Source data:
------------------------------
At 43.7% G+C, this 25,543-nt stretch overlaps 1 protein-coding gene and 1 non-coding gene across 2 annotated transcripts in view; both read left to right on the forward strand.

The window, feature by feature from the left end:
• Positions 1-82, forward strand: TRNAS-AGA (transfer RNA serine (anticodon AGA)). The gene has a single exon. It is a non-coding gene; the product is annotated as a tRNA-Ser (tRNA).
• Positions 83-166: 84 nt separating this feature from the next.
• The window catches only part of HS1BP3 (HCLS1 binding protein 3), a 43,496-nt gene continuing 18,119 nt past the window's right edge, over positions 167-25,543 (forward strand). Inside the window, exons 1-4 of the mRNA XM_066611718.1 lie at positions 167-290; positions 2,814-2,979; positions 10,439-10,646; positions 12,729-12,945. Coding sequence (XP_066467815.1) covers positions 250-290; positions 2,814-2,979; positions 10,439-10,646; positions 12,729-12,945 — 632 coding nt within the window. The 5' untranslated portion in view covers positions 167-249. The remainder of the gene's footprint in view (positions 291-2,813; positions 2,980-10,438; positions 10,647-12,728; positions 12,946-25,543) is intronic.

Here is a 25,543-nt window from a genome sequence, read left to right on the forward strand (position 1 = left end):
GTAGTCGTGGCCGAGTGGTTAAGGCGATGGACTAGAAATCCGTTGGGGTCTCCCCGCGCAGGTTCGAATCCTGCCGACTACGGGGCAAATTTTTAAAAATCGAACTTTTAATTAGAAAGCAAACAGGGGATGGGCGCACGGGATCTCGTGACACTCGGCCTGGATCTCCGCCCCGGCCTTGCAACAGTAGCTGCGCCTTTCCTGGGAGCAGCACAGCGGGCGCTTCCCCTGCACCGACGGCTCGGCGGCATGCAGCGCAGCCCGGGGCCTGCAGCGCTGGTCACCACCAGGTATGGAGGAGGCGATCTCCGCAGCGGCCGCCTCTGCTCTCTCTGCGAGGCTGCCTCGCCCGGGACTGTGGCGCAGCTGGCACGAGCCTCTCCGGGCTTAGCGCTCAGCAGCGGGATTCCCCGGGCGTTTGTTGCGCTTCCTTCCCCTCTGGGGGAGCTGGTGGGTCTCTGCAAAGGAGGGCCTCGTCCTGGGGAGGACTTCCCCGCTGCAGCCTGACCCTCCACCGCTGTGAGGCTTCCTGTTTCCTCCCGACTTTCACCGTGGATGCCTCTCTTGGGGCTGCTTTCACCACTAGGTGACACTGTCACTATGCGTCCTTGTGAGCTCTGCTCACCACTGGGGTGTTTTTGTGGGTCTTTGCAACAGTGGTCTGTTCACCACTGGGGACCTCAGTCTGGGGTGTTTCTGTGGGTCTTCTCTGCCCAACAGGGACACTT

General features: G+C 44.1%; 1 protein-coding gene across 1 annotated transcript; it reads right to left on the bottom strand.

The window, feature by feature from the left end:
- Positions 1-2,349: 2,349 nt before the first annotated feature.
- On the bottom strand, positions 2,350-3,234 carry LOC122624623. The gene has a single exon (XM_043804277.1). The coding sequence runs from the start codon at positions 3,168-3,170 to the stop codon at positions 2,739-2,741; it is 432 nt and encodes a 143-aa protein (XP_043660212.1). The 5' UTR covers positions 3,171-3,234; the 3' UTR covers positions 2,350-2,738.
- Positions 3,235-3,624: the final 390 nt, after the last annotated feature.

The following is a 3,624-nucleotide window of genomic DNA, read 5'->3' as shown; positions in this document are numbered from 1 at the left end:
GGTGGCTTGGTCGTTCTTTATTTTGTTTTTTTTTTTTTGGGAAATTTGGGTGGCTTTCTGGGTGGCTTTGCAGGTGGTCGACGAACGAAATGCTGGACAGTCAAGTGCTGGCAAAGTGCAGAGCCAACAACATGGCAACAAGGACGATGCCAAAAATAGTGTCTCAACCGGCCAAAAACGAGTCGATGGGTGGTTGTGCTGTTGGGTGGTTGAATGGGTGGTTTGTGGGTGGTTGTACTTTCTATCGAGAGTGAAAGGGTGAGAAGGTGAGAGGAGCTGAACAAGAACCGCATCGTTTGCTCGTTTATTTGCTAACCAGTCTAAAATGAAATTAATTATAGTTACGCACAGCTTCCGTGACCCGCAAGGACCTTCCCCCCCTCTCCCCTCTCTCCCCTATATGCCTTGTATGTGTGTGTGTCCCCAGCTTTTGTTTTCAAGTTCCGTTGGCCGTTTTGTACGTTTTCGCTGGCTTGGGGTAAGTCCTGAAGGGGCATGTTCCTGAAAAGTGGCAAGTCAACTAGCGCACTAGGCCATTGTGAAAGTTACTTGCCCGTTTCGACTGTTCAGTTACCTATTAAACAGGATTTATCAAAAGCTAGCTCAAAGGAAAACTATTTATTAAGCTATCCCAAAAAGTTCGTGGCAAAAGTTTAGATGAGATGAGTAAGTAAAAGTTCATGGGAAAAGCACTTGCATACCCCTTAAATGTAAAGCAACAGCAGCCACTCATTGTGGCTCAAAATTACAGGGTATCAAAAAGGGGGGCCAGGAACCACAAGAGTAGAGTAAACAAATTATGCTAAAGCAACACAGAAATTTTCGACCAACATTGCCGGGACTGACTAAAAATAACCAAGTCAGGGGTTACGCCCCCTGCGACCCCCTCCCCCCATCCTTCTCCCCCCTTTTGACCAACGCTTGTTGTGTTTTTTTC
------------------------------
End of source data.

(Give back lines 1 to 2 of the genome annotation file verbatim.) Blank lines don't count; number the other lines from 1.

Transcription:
At 43.7% G+C, this 25,543-nt stretch overlaps 1 protein-coding gene and 1 non-coding gene across 2 annotated transcripts in view; both read left to right on the forward strand.

The window, feature by feature from the left end: